Consulting and actuarial firm Milliman Inc. says a study it conducted in response to the Illinois Supreme Court’s overturn of caps on non-economic damages in medical liability cases will increase overall claim severity in such cases by an average of 18 percent.
The state Supreme Court in early February ruled unconstitutional the state law that limited awards for a plaintiff’s pain and suffering at $500,000 against doctors and $1 million against hospitals.
Milliman expects the change in the tort law to cause indemnity claim severities to increase by approximately 23 percent and the average cost that insurers expend defending claims to increase by 10 percent, relative to what these costs would have been had the cap held.
“The magnitude of the estimated increase is largely a reflection of the tort environment in Illinois,” said Chad C. Karls, principal and consulting actuary for Milliman, in a statement released by the company. Karls specializes in medical professional liability coverage.
“The overturn of a $500,000 cap on non-economic damages would have less impact in almost any other state,” Karls said. “In Illinois, claim severities have been among the highest in the country. In addition, experience in other states suggests that the overturn of a cap like this can result in significant increases in the number of reported claims going forward. This would result in additional increases in costs for insurers.”
The impact on medical professional liability rates, however, is not as clear. Insurer groups have said the decision will add to rising health care costs and stymie the economic climate in the state.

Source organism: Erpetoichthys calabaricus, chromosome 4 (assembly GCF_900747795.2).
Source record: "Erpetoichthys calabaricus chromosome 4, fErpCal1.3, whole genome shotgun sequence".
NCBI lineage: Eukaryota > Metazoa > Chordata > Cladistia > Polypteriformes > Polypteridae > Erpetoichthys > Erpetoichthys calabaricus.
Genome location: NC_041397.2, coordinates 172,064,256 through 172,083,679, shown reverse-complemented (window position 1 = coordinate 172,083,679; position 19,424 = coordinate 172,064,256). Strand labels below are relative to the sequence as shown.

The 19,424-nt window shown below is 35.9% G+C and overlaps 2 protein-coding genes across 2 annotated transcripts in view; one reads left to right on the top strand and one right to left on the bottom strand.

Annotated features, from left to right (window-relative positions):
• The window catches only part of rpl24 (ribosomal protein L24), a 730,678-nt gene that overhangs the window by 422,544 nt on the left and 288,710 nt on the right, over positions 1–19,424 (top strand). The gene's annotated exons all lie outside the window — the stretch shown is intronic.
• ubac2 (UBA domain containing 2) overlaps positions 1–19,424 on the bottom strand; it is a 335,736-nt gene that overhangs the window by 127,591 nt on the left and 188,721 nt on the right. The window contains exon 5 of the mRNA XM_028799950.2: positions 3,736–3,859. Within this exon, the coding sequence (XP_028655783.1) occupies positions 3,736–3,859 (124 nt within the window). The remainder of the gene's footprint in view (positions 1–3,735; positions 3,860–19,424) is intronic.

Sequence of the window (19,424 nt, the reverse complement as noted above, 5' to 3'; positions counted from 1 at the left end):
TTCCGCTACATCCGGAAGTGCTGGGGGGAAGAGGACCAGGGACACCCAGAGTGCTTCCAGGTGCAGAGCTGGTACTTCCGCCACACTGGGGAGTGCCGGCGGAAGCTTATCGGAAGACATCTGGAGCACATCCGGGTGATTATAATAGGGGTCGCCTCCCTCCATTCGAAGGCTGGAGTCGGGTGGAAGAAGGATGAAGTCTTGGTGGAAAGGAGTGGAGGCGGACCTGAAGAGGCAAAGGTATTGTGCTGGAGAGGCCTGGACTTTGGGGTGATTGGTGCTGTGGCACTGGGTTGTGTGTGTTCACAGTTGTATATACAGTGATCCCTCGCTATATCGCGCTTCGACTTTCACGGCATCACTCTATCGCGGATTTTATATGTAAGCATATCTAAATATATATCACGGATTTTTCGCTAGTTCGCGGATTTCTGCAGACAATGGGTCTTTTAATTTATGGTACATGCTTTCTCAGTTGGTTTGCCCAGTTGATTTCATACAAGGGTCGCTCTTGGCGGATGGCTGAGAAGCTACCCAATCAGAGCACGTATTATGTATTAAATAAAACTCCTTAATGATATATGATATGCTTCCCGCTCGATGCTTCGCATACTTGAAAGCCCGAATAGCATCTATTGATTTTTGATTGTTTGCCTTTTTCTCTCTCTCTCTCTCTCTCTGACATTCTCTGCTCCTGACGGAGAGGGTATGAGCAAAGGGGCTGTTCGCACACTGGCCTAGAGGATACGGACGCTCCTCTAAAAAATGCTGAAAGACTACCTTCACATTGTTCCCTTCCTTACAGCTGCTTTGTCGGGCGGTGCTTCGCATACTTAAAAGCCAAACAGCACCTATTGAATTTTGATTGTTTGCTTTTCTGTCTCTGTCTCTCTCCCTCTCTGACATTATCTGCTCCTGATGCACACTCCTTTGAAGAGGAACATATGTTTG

“Medical professional liability insurers were skeptical from the beginning that the legal reforms in Illinois would hold,” says Susan J. Forray, consulting actuary for Milliman. “In addition, it is likely that claim settlements have been delayed pending the Court’s ruling. Consequently, we don’t expect the full impact on claim costs to be felt on rates. On the other hand, had the Court stayed the reforms, we believe that skepticism would have dissipated and been reflected in possible rate decreases in the state.”
Milliman’s analysis relied on a simulation-based model incorporating correlated distributions of economic loss, non-economic loss, and allocated loss adjustment expense. The assumptions underlying the model were based on publicly available data from Illinois and countrywide sources.
Source: Milliman Inc., http://www.milliman.com
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